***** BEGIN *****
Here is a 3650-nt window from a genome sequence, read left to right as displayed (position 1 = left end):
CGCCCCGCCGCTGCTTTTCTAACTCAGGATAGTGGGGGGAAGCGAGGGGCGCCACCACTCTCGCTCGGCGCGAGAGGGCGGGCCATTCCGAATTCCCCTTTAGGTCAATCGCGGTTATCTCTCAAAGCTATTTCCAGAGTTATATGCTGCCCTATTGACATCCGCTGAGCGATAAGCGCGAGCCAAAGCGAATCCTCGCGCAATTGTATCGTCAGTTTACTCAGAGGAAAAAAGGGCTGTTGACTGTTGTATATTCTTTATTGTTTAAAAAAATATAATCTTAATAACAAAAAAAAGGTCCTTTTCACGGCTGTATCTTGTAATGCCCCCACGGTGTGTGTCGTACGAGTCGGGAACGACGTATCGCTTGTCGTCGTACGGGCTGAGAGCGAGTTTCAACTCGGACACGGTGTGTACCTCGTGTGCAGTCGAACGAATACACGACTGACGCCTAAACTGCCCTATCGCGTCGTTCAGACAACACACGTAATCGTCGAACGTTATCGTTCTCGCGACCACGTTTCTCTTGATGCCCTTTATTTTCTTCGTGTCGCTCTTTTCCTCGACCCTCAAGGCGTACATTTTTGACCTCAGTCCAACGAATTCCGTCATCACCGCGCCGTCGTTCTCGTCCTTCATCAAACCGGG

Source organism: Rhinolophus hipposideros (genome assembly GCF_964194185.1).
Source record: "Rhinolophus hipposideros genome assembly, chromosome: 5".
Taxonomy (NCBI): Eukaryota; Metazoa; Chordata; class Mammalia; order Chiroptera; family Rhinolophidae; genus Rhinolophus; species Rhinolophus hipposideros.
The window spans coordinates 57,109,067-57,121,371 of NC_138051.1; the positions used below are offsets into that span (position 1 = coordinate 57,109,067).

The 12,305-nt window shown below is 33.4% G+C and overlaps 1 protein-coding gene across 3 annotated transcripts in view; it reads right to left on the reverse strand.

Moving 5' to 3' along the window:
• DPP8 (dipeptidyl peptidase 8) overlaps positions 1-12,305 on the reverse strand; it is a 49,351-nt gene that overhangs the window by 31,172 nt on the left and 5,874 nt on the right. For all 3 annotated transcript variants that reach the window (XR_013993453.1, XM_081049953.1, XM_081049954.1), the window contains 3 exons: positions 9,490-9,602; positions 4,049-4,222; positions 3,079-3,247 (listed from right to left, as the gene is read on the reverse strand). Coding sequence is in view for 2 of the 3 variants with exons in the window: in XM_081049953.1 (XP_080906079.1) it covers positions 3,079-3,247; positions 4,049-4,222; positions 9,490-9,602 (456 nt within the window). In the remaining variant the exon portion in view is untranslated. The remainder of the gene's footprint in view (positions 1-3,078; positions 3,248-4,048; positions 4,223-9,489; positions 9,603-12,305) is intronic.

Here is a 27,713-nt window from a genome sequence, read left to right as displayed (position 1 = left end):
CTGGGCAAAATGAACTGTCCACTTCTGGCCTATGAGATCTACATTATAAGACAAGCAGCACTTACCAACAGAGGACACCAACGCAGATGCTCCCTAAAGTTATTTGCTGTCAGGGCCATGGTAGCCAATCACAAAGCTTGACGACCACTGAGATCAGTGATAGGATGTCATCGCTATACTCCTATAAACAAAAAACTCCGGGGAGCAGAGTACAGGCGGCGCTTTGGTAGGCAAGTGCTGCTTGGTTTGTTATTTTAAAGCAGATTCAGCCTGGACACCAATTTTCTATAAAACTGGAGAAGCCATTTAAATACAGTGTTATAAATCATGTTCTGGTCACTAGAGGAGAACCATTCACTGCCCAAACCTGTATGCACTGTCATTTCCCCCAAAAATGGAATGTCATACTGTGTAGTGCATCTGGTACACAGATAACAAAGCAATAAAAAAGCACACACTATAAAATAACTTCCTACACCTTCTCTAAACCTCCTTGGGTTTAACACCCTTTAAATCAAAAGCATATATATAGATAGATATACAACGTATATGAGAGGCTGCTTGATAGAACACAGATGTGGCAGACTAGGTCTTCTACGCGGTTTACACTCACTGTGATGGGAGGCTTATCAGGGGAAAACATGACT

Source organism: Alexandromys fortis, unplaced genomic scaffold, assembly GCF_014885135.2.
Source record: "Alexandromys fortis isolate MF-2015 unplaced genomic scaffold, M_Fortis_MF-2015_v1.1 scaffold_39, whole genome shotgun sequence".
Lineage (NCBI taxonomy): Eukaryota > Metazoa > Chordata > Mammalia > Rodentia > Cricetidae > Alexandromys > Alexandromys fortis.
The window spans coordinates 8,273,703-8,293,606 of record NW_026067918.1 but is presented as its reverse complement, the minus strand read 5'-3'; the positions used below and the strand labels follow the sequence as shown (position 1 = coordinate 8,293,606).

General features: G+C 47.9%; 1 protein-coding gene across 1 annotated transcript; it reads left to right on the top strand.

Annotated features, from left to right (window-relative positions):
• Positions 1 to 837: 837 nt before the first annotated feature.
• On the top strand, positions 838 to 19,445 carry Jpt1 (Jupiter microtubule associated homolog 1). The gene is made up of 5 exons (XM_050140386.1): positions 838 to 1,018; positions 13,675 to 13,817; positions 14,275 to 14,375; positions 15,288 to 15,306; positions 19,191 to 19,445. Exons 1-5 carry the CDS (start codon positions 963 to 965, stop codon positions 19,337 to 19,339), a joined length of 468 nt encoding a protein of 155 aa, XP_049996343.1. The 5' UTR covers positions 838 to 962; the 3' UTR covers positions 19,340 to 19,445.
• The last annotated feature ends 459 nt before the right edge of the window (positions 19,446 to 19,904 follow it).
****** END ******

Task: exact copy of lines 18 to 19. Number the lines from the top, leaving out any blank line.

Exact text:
• Positions 1 to 837: 837 nt before the first annotated feature.
• On the top strand, positions 838 to 19,445 carry Jpt1 (Jupiter microtubule associated homolog 1). The gene is made up of 5 exons (XM_050140386.1): positions 838 to 1,018; positions 13,675 to 13,817; positions 14,275 to 14,375; positions 15,288 to 15,306; positions 19,191 to 19,445. Exons 1-5 carry the CDS (start codon positions 963 to 965, stop codon positions 19,337 to 19,339), a joined length of 468 nt encoding a protein of 155 aa, XP_049996343.1. The 5' UTR covers positions 838 to 962; the 3' UTR covers positions 19,340 to 19,445.